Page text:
Article and photos by @AmySpiro, Israel correspondent for YeahThatsKosher
If you haven’t been in Jerusalem in the past year or so, you’ll notice a new, modern addition zooming through parts of the ancient city. That’s the Jerusalem Light Rail. And while residents of the city have been grumbling and moaning about the construction and mess for the past several years, the light rail finally started running in the summer of 2011. So long- buses stuck in traffic!
So, where does it go?
The whole route stretches from Mount Herzl in Bayit Vegan to Heil Ha’avir Street in Pisgat Ze’ev, at the northeast corner of Jerusalem. But here are the stops you’re most likely to visit:
Central Bus Station (Tachana Hamerkazit in Hebrew) is how Jerusalemites get all around the country, from Eilat to Haifa. The light rail stops right across the street.
Two stops later (heading northbound) is Mahane Yehuda, aka, the shuk. The open-air market is a popular tourist spot, and the train stops just outside the Yaffo Street entrance to the shuk.
Two stops later is “Yaffo Mercaz,” better known as the center of town. The light rail stops right at the corner of Yaffo and King George streets, just a few steps away from Ben Yehuda Street and other popular downtown locations. It’s also a 10-minute walk toward Me’a Shearim.
Yet another two stops past the center of town is Sha’ar Shechem, just outside the Old City of Jerusalem.
The smooth ride can be a fun trip from start to finish to get a nice view of the city. You'll also travel over the newly constructed Chords Bridge, or Bridge of Strings, just past the Central Bus Station near the entrance to the city, whose highest point rises nearly 400 feet in the air.
But you may not want to just get out at any stop: the train also goes past the Shuafat refugee camp and the mostly Arab neighborhood Beit Hanina – so it's important to keep aware of your surroundings! Scroll down below for an interactive map of the system!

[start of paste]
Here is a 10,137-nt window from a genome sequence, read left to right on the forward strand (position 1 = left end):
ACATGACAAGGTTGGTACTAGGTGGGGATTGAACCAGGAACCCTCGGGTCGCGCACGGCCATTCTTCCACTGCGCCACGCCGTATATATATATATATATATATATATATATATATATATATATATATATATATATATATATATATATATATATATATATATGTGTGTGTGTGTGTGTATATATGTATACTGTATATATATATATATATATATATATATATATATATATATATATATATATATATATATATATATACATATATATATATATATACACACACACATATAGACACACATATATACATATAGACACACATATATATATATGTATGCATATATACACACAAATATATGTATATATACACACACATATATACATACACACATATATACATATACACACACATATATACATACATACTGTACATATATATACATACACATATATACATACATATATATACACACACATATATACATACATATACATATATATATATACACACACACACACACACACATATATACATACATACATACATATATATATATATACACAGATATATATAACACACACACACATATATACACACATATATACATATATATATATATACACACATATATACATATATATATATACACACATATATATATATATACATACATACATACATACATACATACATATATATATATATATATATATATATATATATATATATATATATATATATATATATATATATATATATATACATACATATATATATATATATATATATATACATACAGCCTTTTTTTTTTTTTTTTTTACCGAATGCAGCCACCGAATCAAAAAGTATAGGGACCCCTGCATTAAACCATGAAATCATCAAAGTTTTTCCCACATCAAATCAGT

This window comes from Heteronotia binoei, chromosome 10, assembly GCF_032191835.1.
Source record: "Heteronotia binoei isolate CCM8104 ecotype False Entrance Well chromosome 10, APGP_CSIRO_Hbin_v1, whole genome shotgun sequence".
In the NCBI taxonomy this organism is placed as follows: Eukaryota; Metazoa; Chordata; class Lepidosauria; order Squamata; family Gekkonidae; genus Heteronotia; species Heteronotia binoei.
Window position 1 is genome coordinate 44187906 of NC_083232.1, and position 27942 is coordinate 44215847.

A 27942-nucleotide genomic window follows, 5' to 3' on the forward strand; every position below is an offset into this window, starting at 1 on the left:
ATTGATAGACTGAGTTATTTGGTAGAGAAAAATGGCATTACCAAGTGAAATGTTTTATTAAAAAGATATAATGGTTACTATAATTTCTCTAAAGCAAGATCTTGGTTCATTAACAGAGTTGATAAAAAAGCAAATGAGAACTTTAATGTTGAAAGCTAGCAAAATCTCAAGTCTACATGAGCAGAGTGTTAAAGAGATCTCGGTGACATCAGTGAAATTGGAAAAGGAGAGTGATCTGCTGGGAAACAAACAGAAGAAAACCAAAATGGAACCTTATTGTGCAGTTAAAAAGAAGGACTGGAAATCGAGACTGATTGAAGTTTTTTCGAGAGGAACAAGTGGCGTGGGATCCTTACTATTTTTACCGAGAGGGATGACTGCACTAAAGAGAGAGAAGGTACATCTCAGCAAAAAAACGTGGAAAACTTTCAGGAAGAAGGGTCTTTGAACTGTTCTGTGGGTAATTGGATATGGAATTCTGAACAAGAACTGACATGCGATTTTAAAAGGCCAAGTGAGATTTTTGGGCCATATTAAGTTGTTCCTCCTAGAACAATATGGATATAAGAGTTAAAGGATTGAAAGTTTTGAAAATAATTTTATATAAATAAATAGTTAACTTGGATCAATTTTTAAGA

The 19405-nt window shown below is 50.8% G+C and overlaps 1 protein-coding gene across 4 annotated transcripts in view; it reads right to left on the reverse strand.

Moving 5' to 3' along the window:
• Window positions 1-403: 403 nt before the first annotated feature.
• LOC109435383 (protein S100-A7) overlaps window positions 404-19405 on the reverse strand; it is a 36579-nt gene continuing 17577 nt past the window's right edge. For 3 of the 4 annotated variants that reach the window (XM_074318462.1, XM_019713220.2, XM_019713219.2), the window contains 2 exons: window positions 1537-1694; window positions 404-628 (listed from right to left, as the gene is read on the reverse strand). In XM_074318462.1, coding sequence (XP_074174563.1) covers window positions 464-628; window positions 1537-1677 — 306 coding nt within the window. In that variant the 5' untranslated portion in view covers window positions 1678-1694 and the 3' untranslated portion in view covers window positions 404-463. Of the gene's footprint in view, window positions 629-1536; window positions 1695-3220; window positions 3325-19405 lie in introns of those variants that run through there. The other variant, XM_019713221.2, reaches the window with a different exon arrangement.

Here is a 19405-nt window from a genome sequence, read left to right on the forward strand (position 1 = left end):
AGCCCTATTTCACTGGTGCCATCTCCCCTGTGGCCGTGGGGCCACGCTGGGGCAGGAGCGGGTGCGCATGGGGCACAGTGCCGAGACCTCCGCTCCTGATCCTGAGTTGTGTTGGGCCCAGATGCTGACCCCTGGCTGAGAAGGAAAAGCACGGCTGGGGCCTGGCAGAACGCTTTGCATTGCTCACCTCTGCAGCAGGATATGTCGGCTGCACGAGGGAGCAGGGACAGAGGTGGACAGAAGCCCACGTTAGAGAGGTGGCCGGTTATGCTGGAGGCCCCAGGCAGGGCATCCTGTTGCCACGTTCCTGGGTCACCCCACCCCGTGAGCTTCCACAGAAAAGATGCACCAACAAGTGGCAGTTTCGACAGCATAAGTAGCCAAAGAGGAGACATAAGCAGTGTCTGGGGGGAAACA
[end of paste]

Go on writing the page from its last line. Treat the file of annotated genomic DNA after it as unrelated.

How do I ride?
You just step right on. The light rail cars are wheelchair accessible and stroller friendly, unlike the bus routes around the city.
How do I pay?
At every train station, there is an automated machine that will enable you to buy a ticket with cash or credit card for the light rail. Citizens and long-term residents generally own a “Rav Kav” bus card, which they can load with whatever plan they like, but tourists must buy a one-time ticket for (at the time of writing) NIS 6.60. You must buy a ticket before getting on the train. Upon boarding, look for the two ticket accepting machines that are posted next to each door. Feed your ticket (the right way!) in to the slot and wait for the machine to spit it back out. Hang on to it for inspectors! Rav-Kav users just press their card on the front of the machine.
How many times can I ride the train on that ticket?
As many as you want… 90 minutes from the time of purchase. The same applies to all bus routes (and vice versa – bus tickets can enable you to ride the train (if you ask the bus driver for one that’s valid on the light rail): don’t feed it in to the machine, just hang on to it in case of an inspector.) While all this information is true, there have been numerous reports of light rail inspectors claiming tickets are not valid for all rides. Be prepared to argue (and welcome to Israel).
Does the light rail run 24/7?
Nope! In addition to not running on Shabbat or holidays (stopping about an hour before it starts and starting up again about an hour after it ends), the Jerusalem Light Rail runs from 5:30 a.m. to midnight (the times that the final train leaves each end point).
How often does it run?
During peak rush hour, every 6 minutes, otherwise every 9-15 minutes depending on the time of day. Each station has automated screens that announce how far away the next train is.